By Jason Whitmire
The announcement one year ago that Symbian will be open sourced under a license free platform in 1HCY10 was heard around the world. If we are to believe game theory, the motivations behind this move are not a non-zero sum game but rather one of rational choice by its major stakeholders. But what does Open Source Symbian really mean for all of the players involved? Recent press commentary on the announcement might suggest that the leading ascendant contenders for the unifying Open Source platform – Android, Moblin, and LiMo – will somehow be cannibalized by a resurgent Symbian platform that is "free."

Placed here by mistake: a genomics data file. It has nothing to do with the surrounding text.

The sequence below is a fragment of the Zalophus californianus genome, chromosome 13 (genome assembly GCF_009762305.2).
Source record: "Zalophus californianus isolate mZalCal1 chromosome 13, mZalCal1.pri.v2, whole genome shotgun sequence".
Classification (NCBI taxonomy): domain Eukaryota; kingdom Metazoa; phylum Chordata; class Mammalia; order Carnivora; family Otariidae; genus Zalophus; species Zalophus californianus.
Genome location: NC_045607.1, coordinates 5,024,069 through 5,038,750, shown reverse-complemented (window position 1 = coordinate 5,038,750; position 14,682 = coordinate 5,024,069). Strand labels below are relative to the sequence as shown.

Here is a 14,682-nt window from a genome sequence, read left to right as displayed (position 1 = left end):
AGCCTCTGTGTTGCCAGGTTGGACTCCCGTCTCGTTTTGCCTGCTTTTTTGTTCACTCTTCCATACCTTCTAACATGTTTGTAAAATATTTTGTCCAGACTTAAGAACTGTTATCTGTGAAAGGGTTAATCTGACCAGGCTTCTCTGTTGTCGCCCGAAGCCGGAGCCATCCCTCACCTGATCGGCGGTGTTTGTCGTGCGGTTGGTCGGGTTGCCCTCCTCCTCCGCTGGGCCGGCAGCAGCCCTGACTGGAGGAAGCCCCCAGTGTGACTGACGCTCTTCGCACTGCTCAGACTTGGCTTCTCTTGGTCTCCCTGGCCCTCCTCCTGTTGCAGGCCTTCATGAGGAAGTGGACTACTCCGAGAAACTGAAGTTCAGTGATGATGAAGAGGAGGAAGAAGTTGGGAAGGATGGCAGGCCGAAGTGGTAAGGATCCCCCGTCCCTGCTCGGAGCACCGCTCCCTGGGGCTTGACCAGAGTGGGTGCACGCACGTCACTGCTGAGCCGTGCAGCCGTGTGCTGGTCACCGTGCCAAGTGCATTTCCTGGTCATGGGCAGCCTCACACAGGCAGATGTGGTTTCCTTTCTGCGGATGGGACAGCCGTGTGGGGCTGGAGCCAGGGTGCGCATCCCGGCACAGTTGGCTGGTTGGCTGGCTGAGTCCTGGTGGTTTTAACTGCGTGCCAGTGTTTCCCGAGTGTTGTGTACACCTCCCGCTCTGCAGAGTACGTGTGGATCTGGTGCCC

Indeed, in the mobile industry, invariably, there is always that big announcement that gains mindshare from industry pundits who can see the future (I recall WCDMA handset launches enjoyed similar attention in 2000). However I believe the opposite is true in the case of Symbian, that its demise as it nears an end to a natural product lifecycle will only be accelerated when it is made available under an open source license next year.
Here are 7 reasons why I believe this to be the case: